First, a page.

here by my colleague Jimmy - but the signing now seems to be one of the dominoes that led to the shipping of closer Joel Hanrahan to the Red Sox. It must be noted that the Liriano signing was not the only reason for trading Hanrahan, but it did reduce the Pirates need to trade the closer for a starting pitcher. Ultimately, Hanrahan was shipped due to his high cost as a closer who had a mediocre year last year when viewed under the surface.
So, as it stands, Hanrahan will start next season in a Boston uniform. The Pirates, as it currently stands, will add two players to their organization in return for trading their closer. The first player is Jerry Sands, aka, for the sake of this article, Thing 1. The second player, aka Thing 2, is Stolmy Pimentel. Note, the trade is not final, with the possibility of three more players being added to the mix, one from Pittsburgh and two from Boston. Mark Melancon has been mentioned as a third player coming to the Pirates from the Red Sox, but that's less cemented than the trade foundation consisting of Sands and Pimentel for Hanrahan.
Jerry Sands - Thing 1 - is a former top Dodgers prospect that traveled to Boston as part of the Adrian Gonzalez-Carl Crawford trade this past summer. The Dodgers originally drafted Sands in the 25th round back in 2008 out of Catawba College located in North Carolina. In his first two full professional seasons, Sands displayed solid walk rates and decent pop, but he was old for the levels he played at and his production was not enough to overcome that and make him stand out.
That changed in 2010 when Sands enjoyed a huge breakout season. He started the year at Low-A in the Dodgers system. There, he put up a .333/.432/.646 line with 18 homeruns in 287 plate appearances. Sands continued on his tear even after receiving a promotion to Double-A, putting up a .270/.360/.529 line in 303 plate appearances, slugging 17 homeruns in the process. On the year, Sands showed solid plate discipline, striking out just over 20% of the time, but countering that with walk rates above 10% at both levels. Sands finished the year by turning 23 years-old in August.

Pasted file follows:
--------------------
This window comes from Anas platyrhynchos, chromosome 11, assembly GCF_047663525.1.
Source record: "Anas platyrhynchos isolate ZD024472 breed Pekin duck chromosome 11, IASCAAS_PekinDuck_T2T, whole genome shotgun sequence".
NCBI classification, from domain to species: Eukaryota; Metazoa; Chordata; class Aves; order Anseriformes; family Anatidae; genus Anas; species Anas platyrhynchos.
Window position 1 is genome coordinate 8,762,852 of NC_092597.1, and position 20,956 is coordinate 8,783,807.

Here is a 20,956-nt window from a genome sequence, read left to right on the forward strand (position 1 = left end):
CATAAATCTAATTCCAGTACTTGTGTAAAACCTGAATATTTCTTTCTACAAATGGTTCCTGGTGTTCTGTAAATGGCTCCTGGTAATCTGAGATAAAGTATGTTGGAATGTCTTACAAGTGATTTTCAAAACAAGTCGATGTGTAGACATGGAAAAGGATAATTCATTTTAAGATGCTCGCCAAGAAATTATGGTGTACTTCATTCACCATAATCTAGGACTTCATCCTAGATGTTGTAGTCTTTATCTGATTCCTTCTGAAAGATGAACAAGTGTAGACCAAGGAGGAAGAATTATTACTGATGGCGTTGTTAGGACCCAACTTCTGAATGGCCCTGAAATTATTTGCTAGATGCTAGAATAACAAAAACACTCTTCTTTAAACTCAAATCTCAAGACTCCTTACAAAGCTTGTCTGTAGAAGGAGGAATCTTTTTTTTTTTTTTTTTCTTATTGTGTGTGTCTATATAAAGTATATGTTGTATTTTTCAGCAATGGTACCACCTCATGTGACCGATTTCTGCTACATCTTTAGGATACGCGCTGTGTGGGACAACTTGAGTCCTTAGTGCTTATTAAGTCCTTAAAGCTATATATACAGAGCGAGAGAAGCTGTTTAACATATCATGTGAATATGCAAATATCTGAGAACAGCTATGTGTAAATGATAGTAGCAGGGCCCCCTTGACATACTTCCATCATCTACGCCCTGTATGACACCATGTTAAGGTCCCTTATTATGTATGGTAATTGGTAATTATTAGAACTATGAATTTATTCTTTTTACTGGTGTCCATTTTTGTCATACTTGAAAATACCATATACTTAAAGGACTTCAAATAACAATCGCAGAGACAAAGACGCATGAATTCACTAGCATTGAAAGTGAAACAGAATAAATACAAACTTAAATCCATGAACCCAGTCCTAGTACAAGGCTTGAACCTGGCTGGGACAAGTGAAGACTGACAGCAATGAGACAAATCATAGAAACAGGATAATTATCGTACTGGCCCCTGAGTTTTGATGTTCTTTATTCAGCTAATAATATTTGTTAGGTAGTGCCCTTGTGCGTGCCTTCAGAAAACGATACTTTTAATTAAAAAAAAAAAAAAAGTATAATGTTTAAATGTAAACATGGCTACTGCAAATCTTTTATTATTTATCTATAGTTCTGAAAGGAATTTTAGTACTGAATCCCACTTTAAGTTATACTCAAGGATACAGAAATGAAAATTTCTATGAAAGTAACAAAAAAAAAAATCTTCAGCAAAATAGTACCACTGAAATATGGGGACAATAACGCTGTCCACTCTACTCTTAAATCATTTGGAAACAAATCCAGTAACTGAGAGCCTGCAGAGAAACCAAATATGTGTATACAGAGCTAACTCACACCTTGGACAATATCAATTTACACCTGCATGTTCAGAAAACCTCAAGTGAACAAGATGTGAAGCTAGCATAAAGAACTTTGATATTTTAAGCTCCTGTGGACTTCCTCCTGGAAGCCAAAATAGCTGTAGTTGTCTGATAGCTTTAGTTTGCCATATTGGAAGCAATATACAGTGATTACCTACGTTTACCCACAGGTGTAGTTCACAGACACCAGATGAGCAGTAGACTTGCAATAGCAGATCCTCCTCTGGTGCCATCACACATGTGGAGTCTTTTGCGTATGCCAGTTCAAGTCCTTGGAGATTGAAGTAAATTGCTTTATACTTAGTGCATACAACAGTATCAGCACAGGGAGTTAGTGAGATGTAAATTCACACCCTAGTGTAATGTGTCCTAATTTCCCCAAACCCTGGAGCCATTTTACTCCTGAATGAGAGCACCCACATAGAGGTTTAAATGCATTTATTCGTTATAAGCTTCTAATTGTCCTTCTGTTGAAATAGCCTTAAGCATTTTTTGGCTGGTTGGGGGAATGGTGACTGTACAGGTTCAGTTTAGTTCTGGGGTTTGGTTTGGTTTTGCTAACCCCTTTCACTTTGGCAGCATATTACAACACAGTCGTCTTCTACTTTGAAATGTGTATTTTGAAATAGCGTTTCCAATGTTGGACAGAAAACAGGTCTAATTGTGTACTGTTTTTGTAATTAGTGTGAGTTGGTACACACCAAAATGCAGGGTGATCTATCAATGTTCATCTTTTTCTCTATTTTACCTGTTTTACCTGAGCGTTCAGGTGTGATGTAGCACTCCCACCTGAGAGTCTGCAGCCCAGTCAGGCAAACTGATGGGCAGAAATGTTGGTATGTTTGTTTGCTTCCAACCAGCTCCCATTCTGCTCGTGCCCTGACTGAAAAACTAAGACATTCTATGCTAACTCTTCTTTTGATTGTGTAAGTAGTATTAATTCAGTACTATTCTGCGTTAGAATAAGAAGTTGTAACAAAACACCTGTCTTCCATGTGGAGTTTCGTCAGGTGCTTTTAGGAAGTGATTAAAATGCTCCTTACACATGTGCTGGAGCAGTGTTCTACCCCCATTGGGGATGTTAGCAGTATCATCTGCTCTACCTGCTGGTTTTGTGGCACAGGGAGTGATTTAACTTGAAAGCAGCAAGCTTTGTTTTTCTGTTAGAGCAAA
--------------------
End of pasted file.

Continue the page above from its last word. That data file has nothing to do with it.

Sands followed up his strong 2010 year with an solid first half in Triple-A in 2011. In 418 plate appearances, the Dodger's prospect put up a .278/.344/.586 tripleslash. In addition, he hit 29 homeruns, again showing good power, although it must be noted that Sands played in the super hitter-friendly PCL. For context, Sands's wRC+ was 119 in Triple-A, a solid but not spectacular number. In response to his production, the Dodgers promoted Sands to the major leagues where he played 61 games and received 227 plate appearances. In those plate appearances, Sands hit .253/.338/.389, maintaining acceptable plate discipline (11.0% walk rate and 22.5% K rate) but losing average and power production. Still, it was a decent major league debut at age 24 for Sands, who defensively played mainly at the corner outfield spots. In that small sample size, Sands was more or less average with the glove.
In 2012, the Dodgers sent Sands back to Triple-A, where he again excelled in a very friendly offensive environment. Over 522 plate appearances, he put up a .296/.375/.524 line with 26 homeruns. Sands added in his standard high walk rate and above-average, but manageable strikeout rate. His production was marginally better than in 2011, with a 130 wRC+. However, unfortunately for Sands, he got essentially no shot in the majors in 2012. At the trade deadline, as mentioned earlier, Sands was sent to Boston in a blockbuster player swap. Now, before he could even attend a spring training in the Boston organization, he's been shipped to Pittsburgh.
With the bat in his hands, Sands shows above-average pop potential, mainly from brute strength rather than bat speed. His bat isn't particularly slow, but it's not lightening quick enough to foresee high batting averages in the future. Sands has maintained solid plate discipline throughout his time in the minors and that should translate into the future. In his short major league trials, the newly minted Pirate has struggled drastically against right handed pitchers. However, that was a non-issue for Sands in the minors. Defensively, Sands can manage in corner outfield spots, but may have to move to first base eventually. Overall, with a bit of improvement, Sands could be a viable everyday corner outfielder with solid on-base numbers and solid pop, although he'll never be elite in either category. Even if that doesn't happen, Sands could be a platoon bat that can smash left-handed hitters when the need arises. Sands is far from an elite prospect or exciting budding star, but he's still young enough and he still has enough upside to deserve attention, even in a crowded outfield situation in Pittsburgh.